Exotic caterpillars pose risk to livestock, farmers warned

Livestock in the south-east of England are at an increased risk of exposure to an exotic moth caterpillar that can cause health problems if licked, sniffed, picked up or eaten.

The Forestry Commission (FC) is warning farmers in and around London and West Berkshire of the health risk posed to animals by caterpillars of the oak processionary moth (OPM), a species native to southern Europe that was accidently introduced to the UK 11 years ago.

Animals that have licked, sniffed, picked up or tried to eat the OPM caterpillars or nests have suffered from hypersalivation, swelling of the tongue, conjunctivitis, gagging, vomiting, respiratory distress and inflammation of the mouth.

Tiny hairs on the caterpillar, which can be carried by the wind, contain an irritating substance called thamentopoein.

Oak processionary moth nest on a tree

Animals are at greatest risk in the spring and summer, when the caterpillars emerge from eggs laid on the trunks and branches of oak trees.

This year, the moth could also spread to parts of Hertfordshire and Buckinghamshire, the FC says.

“It’s essential that livestock farmers in the affected areas are aware of the hazard this pest poses to their animals, themselves and their families,” says Andrew Hoppit, OPM manager at the FC.

“Naturally curious animals” such as cats and dogs are most vulnerable, and people can develop rashes, eye and throat irritations and breathing difficulties through exposure to the hairs.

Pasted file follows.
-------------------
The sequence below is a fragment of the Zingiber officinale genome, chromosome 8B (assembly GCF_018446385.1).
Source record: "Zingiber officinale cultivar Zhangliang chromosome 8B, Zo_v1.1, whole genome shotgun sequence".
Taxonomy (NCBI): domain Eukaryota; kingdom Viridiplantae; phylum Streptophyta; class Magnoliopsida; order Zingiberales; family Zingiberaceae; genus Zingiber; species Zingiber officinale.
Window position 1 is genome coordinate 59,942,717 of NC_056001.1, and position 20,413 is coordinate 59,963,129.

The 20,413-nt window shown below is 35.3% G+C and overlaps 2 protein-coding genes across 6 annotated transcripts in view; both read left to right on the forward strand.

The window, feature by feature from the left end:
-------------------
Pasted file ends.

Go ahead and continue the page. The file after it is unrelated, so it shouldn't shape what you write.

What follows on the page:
Farmers whose animals are been seriously affected should consult a vet, the FC says.

OPM caterpillars also pose a tree health hazard, as they feed on oak leaves, weakening the tree. If they run short of oak leaves OPM caterpillars may also feed on hornbeam, hazel, beech, sweet chestnut, and birch trees.

To combat the caterpillars, the FC, which is leading efforts to minimise the spread, recommends:

  • Spraying affected oak trees with approved insecticide
  • Manual removal of nests and caterpillars from affected oak trees
  • Fencing animals away from affected oak trees
  • Stabling or covering animals on windy days.

The FC says it will carry out control measures free-of-charge on properties within control and protected zones.

Farmers are “strongly advised” not to try remove nests or caterpillars themselves, but to contact pest control specialists.

“I also encourage farmers in the affected areas to help us by reporting sightings of the pest using the ‘Tree Alert’ reporting tool on our website, which has a lot of helpful information, including guides to recognising OPM,” Mr Hoppit adds.